Browse Prior Art Database

Blue and Ultraviolet Electroluminescent Diode

IP.com Disclosure Number: IPCOM000082908D
Original Publication Date: 1975-Feb-01
Included in the Prior Art Database: 2005-Feb-28
Document File: 2 page(s) / 35K

Publishing Venue

IBM

Related People

Rutz, RF: AUTHOR

Abstract

Aluminum nitride is a wide bandgap semiconductor that heretofore has not been very conductive in single crystal form. Using a known close-spaced pyrolytic transfer method of growth similar to that shown in U. S. Patent 3,577,285, issued May 4, 1971, to R. Rutz, but modified by using a tungsten crucible and lid with carbon contamination being avoided, aluminum nitride has been grown that is conductive at room temperature and more conductive at temperatures of a few hundred degrees centigrade.

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Blue and Ultraviolet Electroluminescent Diode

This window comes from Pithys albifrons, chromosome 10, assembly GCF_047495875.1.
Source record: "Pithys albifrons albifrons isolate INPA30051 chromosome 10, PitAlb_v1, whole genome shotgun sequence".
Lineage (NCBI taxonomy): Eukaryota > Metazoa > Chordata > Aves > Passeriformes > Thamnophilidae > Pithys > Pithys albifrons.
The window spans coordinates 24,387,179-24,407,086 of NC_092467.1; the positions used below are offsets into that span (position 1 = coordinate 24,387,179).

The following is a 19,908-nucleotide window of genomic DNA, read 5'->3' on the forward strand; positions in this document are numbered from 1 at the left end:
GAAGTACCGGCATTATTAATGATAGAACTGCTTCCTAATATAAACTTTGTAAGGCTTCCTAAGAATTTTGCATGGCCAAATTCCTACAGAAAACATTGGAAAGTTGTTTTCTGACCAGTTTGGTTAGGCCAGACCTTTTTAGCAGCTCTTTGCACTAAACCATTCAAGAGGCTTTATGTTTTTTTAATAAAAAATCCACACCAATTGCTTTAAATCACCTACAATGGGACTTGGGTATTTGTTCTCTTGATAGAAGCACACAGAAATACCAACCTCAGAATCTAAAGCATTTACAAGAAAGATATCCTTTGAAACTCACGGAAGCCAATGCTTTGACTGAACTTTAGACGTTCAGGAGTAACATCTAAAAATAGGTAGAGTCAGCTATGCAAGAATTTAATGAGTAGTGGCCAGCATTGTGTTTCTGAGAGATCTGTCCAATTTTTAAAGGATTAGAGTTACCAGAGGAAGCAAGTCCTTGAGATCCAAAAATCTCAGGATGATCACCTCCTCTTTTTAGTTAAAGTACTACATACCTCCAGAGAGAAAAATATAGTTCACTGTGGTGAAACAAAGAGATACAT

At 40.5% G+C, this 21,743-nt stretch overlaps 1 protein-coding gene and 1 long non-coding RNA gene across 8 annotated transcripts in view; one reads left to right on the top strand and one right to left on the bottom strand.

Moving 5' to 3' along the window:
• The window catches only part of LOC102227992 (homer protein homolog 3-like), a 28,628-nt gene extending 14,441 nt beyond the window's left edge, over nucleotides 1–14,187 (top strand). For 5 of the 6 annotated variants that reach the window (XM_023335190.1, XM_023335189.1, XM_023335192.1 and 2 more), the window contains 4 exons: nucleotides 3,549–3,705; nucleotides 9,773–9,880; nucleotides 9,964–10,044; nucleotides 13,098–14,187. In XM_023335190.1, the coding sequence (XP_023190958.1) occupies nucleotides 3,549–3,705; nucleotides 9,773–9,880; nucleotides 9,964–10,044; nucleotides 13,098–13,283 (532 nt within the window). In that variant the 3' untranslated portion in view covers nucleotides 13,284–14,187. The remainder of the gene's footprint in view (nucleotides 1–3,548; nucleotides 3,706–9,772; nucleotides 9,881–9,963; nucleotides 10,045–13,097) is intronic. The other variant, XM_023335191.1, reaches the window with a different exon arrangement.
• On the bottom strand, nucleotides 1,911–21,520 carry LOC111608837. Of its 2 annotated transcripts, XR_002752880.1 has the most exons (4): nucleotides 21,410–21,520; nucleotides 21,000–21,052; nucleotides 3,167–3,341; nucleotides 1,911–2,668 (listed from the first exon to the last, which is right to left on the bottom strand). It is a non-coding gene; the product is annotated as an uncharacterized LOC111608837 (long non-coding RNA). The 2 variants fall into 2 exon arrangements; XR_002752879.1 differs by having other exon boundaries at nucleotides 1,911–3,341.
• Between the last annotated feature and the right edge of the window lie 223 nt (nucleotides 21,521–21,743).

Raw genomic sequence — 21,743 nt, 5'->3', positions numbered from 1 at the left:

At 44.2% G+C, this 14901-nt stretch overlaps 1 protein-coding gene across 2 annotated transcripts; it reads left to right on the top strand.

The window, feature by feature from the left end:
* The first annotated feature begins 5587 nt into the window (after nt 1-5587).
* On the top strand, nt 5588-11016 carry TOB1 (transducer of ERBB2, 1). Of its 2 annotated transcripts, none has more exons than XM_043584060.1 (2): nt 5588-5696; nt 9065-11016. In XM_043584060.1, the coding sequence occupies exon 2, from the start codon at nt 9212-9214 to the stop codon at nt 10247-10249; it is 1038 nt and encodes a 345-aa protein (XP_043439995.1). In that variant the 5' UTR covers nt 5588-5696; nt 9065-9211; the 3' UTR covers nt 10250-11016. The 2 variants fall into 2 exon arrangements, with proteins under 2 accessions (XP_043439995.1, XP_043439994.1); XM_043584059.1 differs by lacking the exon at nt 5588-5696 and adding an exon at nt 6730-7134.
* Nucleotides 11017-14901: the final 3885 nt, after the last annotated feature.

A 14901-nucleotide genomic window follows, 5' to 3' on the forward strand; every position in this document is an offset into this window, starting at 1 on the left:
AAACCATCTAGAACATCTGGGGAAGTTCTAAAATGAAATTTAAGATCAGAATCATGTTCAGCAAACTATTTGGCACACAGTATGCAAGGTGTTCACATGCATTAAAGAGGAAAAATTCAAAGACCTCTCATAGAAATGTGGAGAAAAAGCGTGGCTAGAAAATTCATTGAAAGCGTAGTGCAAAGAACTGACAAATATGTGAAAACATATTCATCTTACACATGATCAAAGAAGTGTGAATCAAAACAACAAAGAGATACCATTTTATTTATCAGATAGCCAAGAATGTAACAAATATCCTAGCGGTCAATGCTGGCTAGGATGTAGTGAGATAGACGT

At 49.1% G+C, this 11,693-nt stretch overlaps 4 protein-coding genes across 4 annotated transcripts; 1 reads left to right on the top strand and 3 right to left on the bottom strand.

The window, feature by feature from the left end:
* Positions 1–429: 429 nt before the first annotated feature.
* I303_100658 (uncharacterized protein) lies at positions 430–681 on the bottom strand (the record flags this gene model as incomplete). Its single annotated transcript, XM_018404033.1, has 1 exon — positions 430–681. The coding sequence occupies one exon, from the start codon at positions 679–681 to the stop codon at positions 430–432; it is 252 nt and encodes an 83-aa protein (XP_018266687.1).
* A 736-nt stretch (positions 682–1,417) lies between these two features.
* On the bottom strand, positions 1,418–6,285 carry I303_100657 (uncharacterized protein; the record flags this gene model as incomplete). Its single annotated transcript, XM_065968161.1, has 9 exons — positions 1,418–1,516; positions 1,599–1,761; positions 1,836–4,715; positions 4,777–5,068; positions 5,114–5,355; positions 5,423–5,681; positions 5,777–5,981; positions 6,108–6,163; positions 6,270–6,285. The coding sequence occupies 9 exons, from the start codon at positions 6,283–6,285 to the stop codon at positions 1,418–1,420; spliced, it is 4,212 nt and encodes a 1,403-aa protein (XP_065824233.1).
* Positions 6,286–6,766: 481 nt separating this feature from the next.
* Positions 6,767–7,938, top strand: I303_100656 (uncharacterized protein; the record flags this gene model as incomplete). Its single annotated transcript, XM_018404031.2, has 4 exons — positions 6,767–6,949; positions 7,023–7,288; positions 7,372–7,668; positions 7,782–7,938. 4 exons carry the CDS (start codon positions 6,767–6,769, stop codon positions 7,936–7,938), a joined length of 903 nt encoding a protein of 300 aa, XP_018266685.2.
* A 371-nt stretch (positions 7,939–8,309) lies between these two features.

Aluminum nitride is a wide bandgap semiconductor that heretofore has not been very conductive in single crystal form. Using a known close-spaced pyrolytic transfer method of growth similar to that shown in U. S. Patent 3,577,285, issued May 4, 1971, to R. Rutz, but modified by using a tungsten crucible and lid with carbon contamination being avoided, aluminum nitride has been grown that is conductive at room temperature and more conductive at temperatures of a few hundred degrees centigrade.

Using alloyed aluminum contacts made in an argon forming gas atmosphere, blue light emission is observed with the application of a DC voltage. Spectral measurements show this emission to be peaked at approximately 4600 angstroms with a short wavelength portion that extends into the ultraviolet region, as least as far as 2950 angstroms. Measurements on one diode indicated an electroluminescent peak at 4800 angstroms with a cathode luminescence peak at 3583 angstroms.

The most conductive diodes were grown in a tungsten crucible with only the sintered aluminum nitride source and the substrate present. The presence of carbon or excess aluminum tends to promote very high resistance o that very little current flows. Fig. 1 of the drawing shows the crucible on cross-section and Fig. 2 shows the construction of a diode. The tungsten substrate is etched off in hydrofluoric and nitric acid and the crystal is then alloyed to a new tungsten t...